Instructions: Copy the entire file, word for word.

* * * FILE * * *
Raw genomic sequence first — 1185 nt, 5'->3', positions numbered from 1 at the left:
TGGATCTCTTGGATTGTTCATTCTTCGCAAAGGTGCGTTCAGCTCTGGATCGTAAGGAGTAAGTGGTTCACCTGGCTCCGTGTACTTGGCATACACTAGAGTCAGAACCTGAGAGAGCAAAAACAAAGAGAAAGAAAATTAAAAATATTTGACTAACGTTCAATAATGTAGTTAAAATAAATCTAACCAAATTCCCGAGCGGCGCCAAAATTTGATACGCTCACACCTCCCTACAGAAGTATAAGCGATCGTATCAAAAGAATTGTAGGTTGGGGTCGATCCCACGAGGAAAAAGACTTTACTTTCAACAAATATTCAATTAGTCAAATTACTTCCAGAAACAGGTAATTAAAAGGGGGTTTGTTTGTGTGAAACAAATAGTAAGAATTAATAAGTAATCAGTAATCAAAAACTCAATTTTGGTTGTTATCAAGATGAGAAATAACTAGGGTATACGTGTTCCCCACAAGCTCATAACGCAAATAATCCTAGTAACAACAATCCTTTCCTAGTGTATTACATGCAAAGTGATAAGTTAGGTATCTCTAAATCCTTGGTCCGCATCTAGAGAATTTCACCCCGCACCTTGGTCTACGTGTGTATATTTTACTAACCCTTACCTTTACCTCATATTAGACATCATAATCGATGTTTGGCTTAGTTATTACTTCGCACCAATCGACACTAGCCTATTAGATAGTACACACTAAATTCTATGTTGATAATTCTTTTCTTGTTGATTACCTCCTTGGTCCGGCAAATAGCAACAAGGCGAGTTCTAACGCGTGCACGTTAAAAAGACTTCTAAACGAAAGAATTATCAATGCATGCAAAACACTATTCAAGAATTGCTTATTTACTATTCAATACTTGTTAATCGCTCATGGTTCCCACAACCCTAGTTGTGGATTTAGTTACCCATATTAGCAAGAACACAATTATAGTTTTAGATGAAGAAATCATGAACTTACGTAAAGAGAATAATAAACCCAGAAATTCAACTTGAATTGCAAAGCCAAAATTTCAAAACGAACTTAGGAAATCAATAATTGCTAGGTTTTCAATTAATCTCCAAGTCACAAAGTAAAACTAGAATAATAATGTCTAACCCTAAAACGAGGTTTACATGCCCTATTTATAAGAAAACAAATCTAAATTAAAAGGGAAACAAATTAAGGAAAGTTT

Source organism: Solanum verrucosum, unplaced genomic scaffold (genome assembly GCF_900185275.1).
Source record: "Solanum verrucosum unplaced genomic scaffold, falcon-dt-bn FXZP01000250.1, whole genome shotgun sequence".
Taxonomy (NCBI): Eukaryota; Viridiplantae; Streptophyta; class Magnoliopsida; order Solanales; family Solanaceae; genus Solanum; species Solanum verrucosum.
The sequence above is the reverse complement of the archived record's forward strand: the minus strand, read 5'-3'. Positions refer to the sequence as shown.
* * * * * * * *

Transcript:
Raw genomic sequence first — 1185 nt, 5'->3', positions numbered from 1 at the left:
TGGATCTCTTGGATTGTTCATTCTTCGCAAAGGTGCGTTCAGCTCTGGATCGTAAGGAGTAAGTGGTTCACCTGGCTCCGTGTACTTGGCATACACTAGAGTCAGAACCTGAGAGAGCAAAAACAAAGAGAAAGAAAATTAAAAATATTTGACTAACGTTCAATAATGTAGTTAAAATAAATCTAACCAAATTCCCGAGCGGCGCCAAAATTTGATACGCTCACACCTCCCTACAGAAGTATAAGCGATCGTATCAAAAGAATTGTAGGTTGGGGTCGATCCCACGAGGAAAAAGACTTTACTTTCAACAAATATTCAATTAGTCAAATTACTTCCAGAAACAGGTAATTAAAAGGGGGTTTGTTTGTGTGAAACAAATAGTAAGAATTAATAAGTAATCAGTAATCAAAAACTCAATTTTGGTTGTTATCAAGATGAGAAATAACTAGGGTATACGTGTTCCCCACAAGCTCATAACGCAAATAATCCTAGTAACAACAATCCTTTCCTAGTGTATTACATGCAAAGTGATAAGTTAGGTATCTCTAAATCCTTGGTCCGCATCTAGAGAATTTCACCCCGCACCTTGGTCTACGTGTGTATATTTTACTAACCCTTACCTTTACCTCATATTAGACATCATAATCGATGTTTGGCTTAGTTATTACTTCGCACCAATCGACACTAGCCTATTAGATAGTACACACTAAATTCTATGTTGATAATTCTTTTCTTGTTGATTACCTCCTTGGTCCGGCAAATAGCAACAAGGCGAGTTCTAACGCGTGCACGTTAAAAAGACTTCTAAACGAAAGAATTATCAATGCATGCAAAACACTATTCAAGAATTGCTTATTTACTATTCAATACTTGTTAATCGCTCATGGTTCCCACAACCCTAGTTGTGGATTTAGTTACCCATATTAGCAAGAACACAATTATAGTTTTAGATGAAGAAATCATGAACTTACGTAAAGAGAATAATAAACCCAGAAATTCAACTTGAATTGCAAAGCCAAAATTTCAAAACGAACTTAGGAAATCAATAATTGCTAGGTTTTCAATTAATCTCCAAGTCACAAAGTAAAACTAGAATAATAATGTCTAACCCTAAAACGAGGTTTACATGCCCTATTTATAAGAAAACAAATCTAAATTAAAAGGGAAACAAATTAAGGAAAGTTT

Source organism: Solanum verrucosum, unplaced genomic scaffold (genome assembly GCF_900185275.1).
Source record: "Solanum verrucosum unplaced genomic scaffold, falcon-dt-bn FXZP01000250.1, whole genome shotgun sequence".
Taxonomy (NCBI): Eukaryota; Viridiplantae; Streptophyta; class Magnoliopsida; order Solanales; family Solanaceae; genus Solanum; species Solanum verrucosum.
The sequence above is the reverse complement of the archived record's forward strand: the minus strand, read 5'-3'. Positions refer to the sequence as shown.